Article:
Since inception, Vidooly has raised $3.5 mn from Bessemer, Venture Partners, GVFL and, in the last round, tech giant Alibaba. And so far, it has been very lean in its operations, Kar said, with offices in Noida and Mumbai and a team of over 100 employees.

The technology behind Vidooly’s analytics engine
Vidooly uses the public APIs published by content platforms like YouTube, to obtain data and then runs its own codes to analyse it. It actively works in partnership with social media platforms. For example, it has worked with the India teams of Facebook, YouTube and TikTok in the recent past.

Besides this data which is available for most other video analytics platforms, Vidooly also tracks private-level data through authorization access. It allows content platforms to integrate a software development kit (SDK) to track data on a device level. So if an OTT platform does not provide an open API to measure performance of campaigns, advertisers can partner with Vidooly to track user engagement, measure ROI and gain other insights for their campaigns.

Naturally, analytics involves plenty of user data and these days, data privacy is a major concern for all stakeholders. Kar claims that Vidooly does not collect any personally identifiable information and works in compliance with laws such as Europe’s General Data Protection Regulation (GDPR). Its algorithms do not furnish any personal data to clients, but instead the data is anonymised and aggregated to provide an estimation of the trends, plotted in the form of charts and graphs for easy consumption on the client side. It’s like a dashboard for Google Analytics but for video engagement and visitor metrics.

It claims to cater to over 150 customers around the world, including Amazon Prime, Facebook, India Today Group, ABP News, Myntra, GroupM, Wakefit, Exide Life Insurance, B4U Broadband, Mahindra & Mahindra, Viacom 18, Arre, Network18, among others. About 40% of its customers come from India, while the rest come from the US, Canada, the UK, Indonesia and South Korea.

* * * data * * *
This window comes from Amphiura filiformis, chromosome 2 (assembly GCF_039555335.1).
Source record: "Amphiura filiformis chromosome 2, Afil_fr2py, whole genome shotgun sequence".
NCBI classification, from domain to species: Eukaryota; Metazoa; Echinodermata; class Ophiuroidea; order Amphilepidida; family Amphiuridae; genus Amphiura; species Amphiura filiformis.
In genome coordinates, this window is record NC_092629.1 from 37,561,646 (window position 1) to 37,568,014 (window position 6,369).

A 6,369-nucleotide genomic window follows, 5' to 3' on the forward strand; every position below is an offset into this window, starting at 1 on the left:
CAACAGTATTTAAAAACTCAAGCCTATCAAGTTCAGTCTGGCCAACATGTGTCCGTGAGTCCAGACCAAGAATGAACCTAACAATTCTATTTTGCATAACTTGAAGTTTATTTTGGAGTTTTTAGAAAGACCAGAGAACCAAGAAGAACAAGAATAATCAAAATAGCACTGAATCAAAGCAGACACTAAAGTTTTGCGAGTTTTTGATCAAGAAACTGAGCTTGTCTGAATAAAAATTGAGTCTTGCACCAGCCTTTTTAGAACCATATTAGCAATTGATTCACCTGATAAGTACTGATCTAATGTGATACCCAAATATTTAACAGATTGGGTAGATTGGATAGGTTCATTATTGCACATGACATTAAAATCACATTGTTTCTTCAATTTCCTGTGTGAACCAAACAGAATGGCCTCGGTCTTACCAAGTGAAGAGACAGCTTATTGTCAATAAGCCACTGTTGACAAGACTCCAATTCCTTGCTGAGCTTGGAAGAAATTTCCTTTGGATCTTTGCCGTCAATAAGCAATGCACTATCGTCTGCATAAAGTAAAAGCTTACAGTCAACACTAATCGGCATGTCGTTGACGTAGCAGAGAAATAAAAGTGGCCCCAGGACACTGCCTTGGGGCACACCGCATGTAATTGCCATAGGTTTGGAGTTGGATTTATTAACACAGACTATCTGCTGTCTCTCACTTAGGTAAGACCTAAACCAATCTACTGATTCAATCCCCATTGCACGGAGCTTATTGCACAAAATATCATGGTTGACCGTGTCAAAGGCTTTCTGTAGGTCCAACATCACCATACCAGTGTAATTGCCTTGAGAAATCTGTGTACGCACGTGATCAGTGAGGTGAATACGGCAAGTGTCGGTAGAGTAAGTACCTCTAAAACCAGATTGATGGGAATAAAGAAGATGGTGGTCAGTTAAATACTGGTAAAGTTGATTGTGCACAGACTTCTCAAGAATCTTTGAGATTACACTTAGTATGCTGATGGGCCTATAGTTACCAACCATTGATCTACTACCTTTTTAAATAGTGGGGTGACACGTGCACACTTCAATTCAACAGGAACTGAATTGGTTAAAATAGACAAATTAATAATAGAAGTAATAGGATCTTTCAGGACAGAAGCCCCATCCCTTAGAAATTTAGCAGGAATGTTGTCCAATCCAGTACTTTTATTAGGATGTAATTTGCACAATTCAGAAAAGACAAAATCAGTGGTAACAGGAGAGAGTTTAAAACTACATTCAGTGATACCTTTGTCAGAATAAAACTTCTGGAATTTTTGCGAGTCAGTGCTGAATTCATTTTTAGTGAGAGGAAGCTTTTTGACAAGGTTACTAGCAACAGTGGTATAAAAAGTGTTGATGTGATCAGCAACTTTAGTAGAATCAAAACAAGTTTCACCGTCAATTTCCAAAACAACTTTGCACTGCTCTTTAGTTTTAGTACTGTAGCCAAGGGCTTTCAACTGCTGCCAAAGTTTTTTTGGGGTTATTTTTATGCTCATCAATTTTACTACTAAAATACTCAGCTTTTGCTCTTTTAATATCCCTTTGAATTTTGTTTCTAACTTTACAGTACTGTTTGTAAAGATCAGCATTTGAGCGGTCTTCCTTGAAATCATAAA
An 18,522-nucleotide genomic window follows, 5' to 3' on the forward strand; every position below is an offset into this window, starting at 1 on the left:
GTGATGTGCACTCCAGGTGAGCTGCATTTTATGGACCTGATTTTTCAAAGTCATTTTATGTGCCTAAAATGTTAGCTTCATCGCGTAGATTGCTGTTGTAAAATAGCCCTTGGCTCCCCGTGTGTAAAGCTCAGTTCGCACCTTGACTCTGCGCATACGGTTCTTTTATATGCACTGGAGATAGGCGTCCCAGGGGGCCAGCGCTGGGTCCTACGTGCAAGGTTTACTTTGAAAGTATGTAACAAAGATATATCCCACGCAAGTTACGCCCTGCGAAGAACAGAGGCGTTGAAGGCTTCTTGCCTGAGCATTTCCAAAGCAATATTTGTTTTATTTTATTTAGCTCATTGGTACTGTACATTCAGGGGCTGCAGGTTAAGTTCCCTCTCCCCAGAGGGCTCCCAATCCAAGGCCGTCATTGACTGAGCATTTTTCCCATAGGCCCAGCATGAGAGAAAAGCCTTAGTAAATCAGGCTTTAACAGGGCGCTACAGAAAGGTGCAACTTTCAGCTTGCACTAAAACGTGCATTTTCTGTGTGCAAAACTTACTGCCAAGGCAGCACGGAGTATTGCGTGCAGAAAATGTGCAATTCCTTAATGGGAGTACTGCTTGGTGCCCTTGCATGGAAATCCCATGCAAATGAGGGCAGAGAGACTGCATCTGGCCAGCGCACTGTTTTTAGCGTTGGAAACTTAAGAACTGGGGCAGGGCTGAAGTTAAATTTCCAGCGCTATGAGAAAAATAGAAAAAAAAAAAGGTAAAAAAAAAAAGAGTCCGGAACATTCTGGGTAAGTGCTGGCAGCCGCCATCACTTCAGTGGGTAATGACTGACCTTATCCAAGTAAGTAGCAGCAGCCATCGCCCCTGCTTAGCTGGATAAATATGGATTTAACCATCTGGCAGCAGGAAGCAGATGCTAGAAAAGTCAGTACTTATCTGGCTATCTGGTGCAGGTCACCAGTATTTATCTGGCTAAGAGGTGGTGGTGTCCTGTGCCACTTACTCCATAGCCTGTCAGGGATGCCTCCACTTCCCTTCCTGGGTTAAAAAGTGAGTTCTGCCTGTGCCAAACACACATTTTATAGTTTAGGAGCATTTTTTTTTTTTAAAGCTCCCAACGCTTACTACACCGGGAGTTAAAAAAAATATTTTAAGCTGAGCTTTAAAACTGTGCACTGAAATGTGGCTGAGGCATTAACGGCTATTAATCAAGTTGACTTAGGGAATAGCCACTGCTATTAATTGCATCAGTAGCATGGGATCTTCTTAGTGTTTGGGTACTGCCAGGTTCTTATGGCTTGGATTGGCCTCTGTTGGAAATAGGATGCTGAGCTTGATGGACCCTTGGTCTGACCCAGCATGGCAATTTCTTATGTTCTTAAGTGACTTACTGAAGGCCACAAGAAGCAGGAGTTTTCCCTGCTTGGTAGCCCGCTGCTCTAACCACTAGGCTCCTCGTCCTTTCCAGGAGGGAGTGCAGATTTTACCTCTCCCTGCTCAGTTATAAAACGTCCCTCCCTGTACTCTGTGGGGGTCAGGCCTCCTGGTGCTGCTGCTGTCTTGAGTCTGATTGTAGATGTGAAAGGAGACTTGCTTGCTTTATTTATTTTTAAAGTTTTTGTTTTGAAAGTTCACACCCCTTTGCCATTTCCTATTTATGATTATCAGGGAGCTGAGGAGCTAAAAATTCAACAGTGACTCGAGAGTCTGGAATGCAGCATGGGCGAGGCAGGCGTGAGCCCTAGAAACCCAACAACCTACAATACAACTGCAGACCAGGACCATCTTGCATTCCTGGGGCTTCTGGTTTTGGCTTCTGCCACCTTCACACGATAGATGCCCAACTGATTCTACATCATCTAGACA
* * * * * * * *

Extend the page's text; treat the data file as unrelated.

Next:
Vidooly has been able to achieve this scale on the back of infrastructure provided by AWS for around six years. Kar recalls that several other cloud service providers came and went, and despite their highly discounted offers, what prompted Vidooly to continue with AWS was the consistency offered and the flexibility.

The CEO also said that startups often need to train their tech teams internally, which is a big resource drain, but the AWS team is highly supportive and offers technical help as well as on-site training, which is particularly useful as technology keeps progressing. Kar claims that the customisability of AWS is critical for startups as it helps them scale up affordably and only stretch themselves as much as needed to be very efficient.

What worked for Vidooly is that AWS complies with data localisation and privacy policy directives of local governments, which allows the company to focus on the core product and not whether it is compliant with data protection rules. This is particularly beneficial for startups who work in a constantly-changing regulatory environment.

“I can tell you the engagement and the views per month for a particular category, say like beauty. We can also give the estimated data for distribution of gender. But it will not be the exact data. It’s an aggregated number, and we don’t share the exact numbers as it will lead to trouble.”